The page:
The research allowed scientists to predict more accurately the response of plants to climate change using carbon allocation efficiency. Carbon allocation efficiency shows what happens after the CO₂ is taken in during photosynthesis – whether it is used for growth or respiration. The team found that as temperatures rise, plants can allocate more carbon for growth, effectively improving their net carbon gain.
Overall, this is a really interesting and topical look at scientific practice and innovation and, importantly for students, a little good news story about how plants may be more capable of compensating the negative effects of warming on carbon fixation than previously thought.
As Sir David Attenborough puts it himself in the BBC series Green Planet: “For years plant life has been largely ignored when talking about climate change, but as viewers will see from watching the series, the green ecosystem is at the heart of all life on earth and thus it’s vital that we tackle biodiversity and climate change together.”
In my experience, climate change can and should be used as a big picture theme that underpins the whole of the ecosystems topic (Spec ref. 6.3). It can give us a broad holistic view of ecosystems and their interconnectedness.
Starting with ecosystems, we think about the factors that affect abundance and distribution within ecosystems in three broad parts:
These are the foundations of study for this topic and help us to understand the whole concept.
Climate change is a great example of how all these things might change, which then impacts back on the abundance and distribution of organisms within ecosystems. Climate change impacts on many abiotic factors such as temperature, rainfall, and light intensity. We can look at the evidence for climate change, giving students practise in graphical, maths and research skills in understanding temperature graphs, dendrochronology skeleton plots and peat bog evidence.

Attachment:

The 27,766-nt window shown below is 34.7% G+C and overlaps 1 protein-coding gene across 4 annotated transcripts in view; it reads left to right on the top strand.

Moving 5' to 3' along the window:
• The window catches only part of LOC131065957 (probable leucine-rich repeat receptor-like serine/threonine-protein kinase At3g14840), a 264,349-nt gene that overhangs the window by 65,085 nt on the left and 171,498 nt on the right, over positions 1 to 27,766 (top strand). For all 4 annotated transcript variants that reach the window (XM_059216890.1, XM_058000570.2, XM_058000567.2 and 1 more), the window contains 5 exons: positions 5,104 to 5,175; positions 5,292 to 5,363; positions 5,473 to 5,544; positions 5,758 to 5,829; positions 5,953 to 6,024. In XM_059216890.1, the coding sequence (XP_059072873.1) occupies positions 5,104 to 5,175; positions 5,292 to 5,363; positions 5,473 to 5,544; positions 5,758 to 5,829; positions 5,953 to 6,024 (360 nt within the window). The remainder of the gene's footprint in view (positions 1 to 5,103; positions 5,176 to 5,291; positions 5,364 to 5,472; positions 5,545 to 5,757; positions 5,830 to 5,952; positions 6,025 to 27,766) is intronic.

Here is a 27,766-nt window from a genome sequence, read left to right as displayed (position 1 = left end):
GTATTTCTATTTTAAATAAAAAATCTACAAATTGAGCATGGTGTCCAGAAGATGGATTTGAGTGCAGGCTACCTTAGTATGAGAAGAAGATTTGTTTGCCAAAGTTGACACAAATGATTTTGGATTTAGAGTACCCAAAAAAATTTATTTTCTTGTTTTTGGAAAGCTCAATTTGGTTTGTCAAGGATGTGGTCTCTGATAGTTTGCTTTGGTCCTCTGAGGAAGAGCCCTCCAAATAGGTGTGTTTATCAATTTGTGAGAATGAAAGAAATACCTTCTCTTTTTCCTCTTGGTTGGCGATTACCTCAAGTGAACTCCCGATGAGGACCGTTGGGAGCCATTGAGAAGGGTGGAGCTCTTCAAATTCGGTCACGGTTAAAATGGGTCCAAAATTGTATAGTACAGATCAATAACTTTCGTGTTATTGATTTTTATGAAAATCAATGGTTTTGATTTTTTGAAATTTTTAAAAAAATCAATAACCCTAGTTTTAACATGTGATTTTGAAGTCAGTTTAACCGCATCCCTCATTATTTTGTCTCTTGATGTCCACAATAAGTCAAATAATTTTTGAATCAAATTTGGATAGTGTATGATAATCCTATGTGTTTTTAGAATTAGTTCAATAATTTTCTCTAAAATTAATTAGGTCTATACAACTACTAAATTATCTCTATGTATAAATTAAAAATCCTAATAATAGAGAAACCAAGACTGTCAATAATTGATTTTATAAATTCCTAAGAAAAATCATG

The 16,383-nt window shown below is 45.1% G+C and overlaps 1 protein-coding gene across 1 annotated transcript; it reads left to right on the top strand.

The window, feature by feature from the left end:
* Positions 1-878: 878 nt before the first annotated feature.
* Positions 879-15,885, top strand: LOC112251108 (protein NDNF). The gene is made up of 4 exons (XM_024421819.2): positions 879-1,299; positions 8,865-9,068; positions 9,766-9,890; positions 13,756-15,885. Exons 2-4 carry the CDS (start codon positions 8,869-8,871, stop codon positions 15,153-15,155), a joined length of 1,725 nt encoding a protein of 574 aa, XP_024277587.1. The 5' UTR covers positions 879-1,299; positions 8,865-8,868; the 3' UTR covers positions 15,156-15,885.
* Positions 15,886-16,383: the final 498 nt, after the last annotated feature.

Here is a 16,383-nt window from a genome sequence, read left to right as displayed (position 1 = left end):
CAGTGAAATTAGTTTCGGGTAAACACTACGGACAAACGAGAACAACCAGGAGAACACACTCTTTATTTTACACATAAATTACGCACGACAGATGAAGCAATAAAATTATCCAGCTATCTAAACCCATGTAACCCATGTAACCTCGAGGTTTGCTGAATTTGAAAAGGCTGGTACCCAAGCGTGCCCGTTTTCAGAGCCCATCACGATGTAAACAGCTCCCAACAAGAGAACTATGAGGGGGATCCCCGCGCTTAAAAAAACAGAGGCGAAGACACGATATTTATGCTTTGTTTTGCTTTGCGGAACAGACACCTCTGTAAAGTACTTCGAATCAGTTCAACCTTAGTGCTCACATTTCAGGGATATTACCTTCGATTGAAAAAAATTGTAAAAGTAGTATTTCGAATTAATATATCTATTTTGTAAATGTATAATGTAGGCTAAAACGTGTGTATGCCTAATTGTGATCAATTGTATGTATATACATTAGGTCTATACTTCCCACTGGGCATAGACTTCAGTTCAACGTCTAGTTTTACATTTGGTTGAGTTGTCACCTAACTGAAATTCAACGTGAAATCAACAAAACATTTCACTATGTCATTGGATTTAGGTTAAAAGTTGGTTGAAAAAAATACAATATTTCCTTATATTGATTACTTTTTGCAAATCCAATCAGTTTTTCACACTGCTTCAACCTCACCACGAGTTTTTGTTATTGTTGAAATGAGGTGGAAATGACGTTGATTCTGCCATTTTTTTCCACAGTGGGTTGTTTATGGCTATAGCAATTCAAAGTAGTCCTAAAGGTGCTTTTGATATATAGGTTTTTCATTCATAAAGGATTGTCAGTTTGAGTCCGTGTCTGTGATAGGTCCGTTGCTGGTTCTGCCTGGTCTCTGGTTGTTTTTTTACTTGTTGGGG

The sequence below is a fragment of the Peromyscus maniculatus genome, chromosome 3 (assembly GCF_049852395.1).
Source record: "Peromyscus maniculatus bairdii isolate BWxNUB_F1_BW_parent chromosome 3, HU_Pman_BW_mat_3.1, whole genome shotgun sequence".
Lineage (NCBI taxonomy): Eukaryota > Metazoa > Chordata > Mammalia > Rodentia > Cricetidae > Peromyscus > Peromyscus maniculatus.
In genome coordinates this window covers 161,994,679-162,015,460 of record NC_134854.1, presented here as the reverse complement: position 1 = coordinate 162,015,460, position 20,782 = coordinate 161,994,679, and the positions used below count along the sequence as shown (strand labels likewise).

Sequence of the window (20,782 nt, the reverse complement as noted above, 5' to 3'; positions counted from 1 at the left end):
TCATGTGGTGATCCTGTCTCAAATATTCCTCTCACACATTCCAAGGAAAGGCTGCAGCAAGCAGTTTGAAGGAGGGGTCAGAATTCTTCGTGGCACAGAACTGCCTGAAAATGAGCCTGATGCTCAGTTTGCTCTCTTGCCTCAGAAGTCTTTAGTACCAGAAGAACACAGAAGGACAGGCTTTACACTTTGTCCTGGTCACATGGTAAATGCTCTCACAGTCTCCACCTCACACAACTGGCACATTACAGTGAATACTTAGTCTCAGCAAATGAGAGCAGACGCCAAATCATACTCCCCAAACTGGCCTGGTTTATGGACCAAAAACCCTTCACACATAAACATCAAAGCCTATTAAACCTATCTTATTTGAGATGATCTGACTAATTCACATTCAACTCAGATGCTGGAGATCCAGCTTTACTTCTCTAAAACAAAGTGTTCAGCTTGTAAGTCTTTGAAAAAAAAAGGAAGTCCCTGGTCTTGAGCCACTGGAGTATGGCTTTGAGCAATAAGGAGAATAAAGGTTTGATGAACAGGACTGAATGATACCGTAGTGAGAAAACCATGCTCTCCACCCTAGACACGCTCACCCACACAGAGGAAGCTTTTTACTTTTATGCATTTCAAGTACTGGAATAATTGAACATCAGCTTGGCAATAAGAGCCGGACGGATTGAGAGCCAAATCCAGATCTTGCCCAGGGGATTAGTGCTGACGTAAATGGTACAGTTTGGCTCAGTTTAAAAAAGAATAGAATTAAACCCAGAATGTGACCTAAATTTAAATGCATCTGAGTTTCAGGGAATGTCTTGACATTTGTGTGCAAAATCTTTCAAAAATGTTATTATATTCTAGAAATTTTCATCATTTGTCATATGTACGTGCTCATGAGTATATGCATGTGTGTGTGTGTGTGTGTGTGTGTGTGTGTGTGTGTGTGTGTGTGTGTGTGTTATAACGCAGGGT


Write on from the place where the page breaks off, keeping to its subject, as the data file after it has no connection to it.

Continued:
We might then look at why this is happening, although probably more interesting is to look at modelling the future and what changes will happen. This brings us back to the biological impacts on ecosystems, at an individual species and population wide level. A change in temperature will affect cells, cells make up organisms and organisms make up populations, populations are part of communities which leads us back to ecosystems, etc.
This circular method of teaching the topic can help students pull it all together and brings the links between climate change and the specification alive.
Ultimately, climate change is a hugely important part of students’ current and future lives. By integrating these examples, and using the science to underpin their journey through Biology A Level, we can make them better, more inquisitive scientists.
For more information and free resources visit our FSC resources webpage and our FSC digital hub subscription.
More information: Bernardo García-Carreras et al. Role of carbon allocation efficiency in the temperature dependence of autotroph growth rates, Proceedings of the National Academy of Sciences (2018).
If you have any queries or questions, you can email us at email@example.com call us on 01223 553998 or tweet us @OCR_Science. You can also sign up to subject updates and receive information about resources and support.
Jo Harris is the Education Development Lead for the Field Studies Council, with responsibility for quality of education delivery across the organisation as well as leading the education team at Flatford Mill in Suffolk. Jo has a background in marine biology, but teaches ecology in general as well as geography and environmental science. Having worked for the FSC for nearly 18 years, Jo has an ongoing passion for environmental education, fieldwork and inspiring students to see the wonder of the natural world around them.